The FBI has reportedly opened an investigation into the hack of Twitter that took place this week amid concerns that the company’s seemingly vulnerable systems could pose international security threats.
The Wall Street Journal reports that the FBI has opened an investigation into the recent hack of Twitter which saw multiple high-profile accounts hijacked and used to promote a Bitcoin scam that generated approximately $100,000 for hackers.
The accounts hijacked include Democratic Presidential candidate Joe Biden, Former President Barack Obama, Amazon CEO Jeff Bezos, Tesla CEO Elon Musk, Microsoft founder Bill Gates, and the official accounts of ridesharing service Uber and tech giant Apple.
Now, it appears that the FBI has begun reaching out to cybersecurity firms in relation to the hack. Allison Nixon, the chief research officer at the cyber services company Unit 221b, claimed that the FBI contacted her this week in relation to the Twitter hack. Blockchain analysis firm Chainalysis also claimed that it has been contacted by “several federal law-enforcement agencies about the matter.”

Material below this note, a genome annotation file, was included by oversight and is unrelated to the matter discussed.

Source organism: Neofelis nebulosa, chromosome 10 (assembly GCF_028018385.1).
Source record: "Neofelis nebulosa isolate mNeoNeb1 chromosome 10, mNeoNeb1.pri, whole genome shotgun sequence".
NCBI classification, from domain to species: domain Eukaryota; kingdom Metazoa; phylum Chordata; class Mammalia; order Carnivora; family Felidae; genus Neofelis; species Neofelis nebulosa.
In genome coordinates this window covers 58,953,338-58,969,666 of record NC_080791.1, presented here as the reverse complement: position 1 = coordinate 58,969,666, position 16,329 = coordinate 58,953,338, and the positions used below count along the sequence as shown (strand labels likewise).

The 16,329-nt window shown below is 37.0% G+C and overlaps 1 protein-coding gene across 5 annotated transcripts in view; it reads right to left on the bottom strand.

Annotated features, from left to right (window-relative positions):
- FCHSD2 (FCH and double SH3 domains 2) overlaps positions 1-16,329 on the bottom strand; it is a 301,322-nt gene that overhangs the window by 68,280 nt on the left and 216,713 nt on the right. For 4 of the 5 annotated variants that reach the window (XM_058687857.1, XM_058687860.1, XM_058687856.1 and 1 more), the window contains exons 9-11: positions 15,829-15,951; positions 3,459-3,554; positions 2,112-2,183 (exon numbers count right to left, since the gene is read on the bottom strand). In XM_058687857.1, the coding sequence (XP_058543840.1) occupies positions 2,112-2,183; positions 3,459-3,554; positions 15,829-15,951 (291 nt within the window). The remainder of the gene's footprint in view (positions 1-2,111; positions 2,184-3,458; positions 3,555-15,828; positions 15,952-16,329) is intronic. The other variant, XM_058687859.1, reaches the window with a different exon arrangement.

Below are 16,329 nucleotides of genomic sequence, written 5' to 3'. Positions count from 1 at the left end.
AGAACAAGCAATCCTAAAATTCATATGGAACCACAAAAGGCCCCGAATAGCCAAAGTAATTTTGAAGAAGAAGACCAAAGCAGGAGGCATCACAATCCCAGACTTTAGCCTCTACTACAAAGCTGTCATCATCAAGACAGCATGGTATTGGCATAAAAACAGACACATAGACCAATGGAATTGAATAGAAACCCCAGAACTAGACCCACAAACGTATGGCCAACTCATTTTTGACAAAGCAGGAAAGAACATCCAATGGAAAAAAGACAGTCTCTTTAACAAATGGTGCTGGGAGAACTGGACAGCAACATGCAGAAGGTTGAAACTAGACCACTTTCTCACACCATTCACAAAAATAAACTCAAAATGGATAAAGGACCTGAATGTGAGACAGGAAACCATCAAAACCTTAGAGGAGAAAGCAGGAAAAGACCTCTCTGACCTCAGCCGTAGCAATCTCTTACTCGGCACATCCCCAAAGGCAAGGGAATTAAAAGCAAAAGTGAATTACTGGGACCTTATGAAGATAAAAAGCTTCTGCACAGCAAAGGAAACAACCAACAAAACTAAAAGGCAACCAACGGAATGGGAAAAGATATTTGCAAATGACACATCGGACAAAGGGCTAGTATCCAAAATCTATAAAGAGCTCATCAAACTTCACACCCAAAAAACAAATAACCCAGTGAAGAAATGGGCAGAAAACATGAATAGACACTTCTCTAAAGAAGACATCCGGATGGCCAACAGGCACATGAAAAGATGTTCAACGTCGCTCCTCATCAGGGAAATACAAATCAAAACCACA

An FBI spokesperson told the WSJ that the bureau was aware of the hack but declined to comment on whether or not an official investigation had been launched. The extent of the hack is currently unknown and many worry that the hack could have had international security implications.
Sean Wright, an independent security researcher, said that he believes it to be “entirely plausible” that hackers gained access to hacked users’ private messages, known as DMs on the platform. Wright stated: “For me, personally, I think that would be the most sensitive data which they could have potentially had access to. If the attackers get their hands on this they could potentially use [the DM content] to blackmail their victims, and many of these victims are well-off financially.”
Wright added: “However in this case, at least with the information we have at hand, it looks like the attackers motivations are financial. It is entirely possible that was merely a distraction, and the attackers were either doing something else, such as siphoning off private data such as DMs, or using this as a means to create reputational damage.”
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